In April 1990, we were invited by Magdalen College in Oxford to enter a limited competition to design undergraduate and post-graduate student accommodation and a recital room.
Our design is a contemporary interpretation of Magdalen College’s architecture, which is steeped in the Gothic style. The spatial ambiguity of the public-private domains within the College is expressed using form, texture and the play of light. The simple grass surface of the quad is partially surrounded by Longwall, the outer stone shell of the recital room, and pinnacled screens enclosing rooms and private student terraces. Below, storage, cycles and cars are hidden, releasing a previously obscured view of the deer park.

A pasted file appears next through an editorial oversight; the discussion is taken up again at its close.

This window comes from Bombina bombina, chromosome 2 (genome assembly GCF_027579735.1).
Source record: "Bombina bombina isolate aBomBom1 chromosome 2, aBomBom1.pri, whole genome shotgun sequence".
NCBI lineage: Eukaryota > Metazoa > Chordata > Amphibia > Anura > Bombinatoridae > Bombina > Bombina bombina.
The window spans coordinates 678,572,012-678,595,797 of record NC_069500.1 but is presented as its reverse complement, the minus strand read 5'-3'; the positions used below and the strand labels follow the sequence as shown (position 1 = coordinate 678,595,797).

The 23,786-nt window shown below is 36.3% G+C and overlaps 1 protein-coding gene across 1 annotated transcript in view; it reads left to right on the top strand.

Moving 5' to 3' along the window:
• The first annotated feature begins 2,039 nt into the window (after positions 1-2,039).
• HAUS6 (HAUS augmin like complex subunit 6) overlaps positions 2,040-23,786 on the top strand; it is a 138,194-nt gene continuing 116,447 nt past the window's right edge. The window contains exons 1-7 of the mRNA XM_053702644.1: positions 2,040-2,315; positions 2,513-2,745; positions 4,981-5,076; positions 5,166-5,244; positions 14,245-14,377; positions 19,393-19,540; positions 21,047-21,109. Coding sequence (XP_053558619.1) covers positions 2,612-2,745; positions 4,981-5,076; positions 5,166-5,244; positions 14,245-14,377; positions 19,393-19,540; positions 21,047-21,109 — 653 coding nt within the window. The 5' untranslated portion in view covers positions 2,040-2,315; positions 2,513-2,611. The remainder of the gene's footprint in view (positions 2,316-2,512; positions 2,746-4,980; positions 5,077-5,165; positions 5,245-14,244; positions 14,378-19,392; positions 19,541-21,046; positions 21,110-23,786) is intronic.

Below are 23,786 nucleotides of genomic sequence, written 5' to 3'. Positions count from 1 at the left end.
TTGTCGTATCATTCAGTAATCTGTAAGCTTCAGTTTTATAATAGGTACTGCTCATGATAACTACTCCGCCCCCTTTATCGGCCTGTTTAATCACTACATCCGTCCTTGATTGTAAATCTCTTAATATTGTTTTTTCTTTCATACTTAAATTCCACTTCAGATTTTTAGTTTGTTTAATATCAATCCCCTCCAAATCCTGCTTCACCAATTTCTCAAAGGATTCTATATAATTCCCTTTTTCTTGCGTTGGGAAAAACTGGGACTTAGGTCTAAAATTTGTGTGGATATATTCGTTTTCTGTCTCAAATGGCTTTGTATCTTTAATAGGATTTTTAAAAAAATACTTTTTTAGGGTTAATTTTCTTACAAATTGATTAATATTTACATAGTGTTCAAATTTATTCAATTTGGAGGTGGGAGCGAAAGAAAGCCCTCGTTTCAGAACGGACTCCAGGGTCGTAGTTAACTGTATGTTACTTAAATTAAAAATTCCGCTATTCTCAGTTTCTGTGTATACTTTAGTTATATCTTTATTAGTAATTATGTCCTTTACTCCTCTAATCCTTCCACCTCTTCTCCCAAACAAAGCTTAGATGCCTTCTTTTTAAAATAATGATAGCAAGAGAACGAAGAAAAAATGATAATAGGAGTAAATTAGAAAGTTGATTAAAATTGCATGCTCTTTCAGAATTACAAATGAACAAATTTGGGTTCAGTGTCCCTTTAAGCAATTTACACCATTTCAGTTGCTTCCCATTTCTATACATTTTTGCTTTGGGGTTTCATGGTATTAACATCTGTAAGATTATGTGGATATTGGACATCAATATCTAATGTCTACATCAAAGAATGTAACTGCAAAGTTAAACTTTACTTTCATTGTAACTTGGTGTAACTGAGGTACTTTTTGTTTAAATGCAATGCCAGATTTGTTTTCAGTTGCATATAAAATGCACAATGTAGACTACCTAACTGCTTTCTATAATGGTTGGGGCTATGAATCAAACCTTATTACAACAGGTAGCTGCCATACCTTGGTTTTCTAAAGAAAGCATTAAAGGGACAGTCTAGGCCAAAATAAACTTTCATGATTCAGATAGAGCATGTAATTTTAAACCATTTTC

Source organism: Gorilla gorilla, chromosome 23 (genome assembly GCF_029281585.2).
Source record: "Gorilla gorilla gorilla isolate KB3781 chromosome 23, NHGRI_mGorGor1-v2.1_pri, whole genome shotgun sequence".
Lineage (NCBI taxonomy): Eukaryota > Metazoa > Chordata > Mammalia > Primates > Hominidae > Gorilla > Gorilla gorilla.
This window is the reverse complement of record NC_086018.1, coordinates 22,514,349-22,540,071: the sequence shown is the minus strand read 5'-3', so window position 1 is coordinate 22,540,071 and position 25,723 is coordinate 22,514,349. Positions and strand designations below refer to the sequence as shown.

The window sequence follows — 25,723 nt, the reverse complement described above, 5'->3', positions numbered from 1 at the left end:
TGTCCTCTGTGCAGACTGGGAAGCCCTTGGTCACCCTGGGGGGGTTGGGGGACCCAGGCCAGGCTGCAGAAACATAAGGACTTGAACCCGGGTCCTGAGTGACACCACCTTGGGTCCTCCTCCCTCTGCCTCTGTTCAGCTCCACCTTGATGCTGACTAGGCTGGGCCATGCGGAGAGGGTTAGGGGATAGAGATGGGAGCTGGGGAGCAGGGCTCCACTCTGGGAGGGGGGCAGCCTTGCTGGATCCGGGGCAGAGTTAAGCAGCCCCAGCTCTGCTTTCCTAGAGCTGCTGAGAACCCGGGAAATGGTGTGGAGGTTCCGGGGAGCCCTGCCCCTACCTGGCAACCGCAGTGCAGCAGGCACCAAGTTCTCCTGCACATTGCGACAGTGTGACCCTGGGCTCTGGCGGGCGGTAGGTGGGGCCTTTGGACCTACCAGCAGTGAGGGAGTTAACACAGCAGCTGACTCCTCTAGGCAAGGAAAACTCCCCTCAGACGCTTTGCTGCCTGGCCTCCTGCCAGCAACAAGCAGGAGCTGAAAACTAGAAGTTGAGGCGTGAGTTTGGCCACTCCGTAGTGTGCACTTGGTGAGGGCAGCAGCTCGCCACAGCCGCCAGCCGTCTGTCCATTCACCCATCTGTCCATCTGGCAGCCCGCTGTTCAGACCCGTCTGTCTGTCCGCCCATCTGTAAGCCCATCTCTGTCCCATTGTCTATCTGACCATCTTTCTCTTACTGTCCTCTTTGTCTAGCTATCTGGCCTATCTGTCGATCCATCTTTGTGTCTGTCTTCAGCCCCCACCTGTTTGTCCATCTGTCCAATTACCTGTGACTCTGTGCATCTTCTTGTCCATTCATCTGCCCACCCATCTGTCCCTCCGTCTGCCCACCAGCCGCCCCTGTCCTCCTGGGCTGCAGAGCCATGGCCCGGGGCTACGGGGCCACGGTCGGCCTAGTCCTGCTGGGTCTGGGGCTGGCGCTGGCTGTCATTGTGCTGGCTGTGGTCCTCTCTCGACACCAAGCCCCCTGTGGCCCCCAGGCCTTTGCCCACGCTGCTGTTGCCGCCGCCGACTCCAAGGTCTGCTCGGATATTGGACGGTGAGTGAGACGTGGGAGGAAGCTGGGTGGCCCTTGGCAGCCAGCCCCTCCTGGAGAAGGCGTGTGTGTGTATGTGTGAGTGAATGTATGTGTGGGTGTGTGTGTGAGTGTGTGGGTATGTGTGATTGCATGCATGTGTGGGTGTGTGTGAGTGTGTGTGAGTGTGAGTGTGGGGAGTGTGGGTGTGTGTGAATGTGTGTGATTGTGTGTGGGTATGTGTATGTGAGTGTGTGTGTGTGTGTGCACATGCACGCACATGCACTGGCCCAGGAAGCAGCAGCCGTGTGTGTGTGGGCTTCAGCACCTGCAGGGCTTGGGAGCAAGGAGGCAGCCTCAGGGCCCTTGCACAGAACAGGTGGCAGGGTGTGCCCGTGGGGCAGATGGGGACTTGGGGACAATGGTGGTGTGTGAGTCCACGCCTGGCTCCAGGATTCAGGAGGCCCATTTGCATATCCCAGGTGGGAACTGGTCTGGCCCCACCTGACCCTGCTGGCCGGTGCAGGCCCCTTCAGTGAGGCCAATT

At the centre of the layered spatial order and shifts in scale, a perforated stone screen veils one side of a cloister, rolling at the top to form an open, sheltering semi-vault. Curved stone walls punch narrow slots of space into sunlight and locate the bridges which cross the cloister. Cast metal screens, derived from the almost golden section proportions of the Chapel’s wooden screen and infilled with stone and glass, hang from slender stone piers.
Modern stone technology, glass, cast metal and steel bracing are used to meet Magdalen’s desire for a ‘late twentieth century building’.
Ian Ritchie Architects were placed 2nd.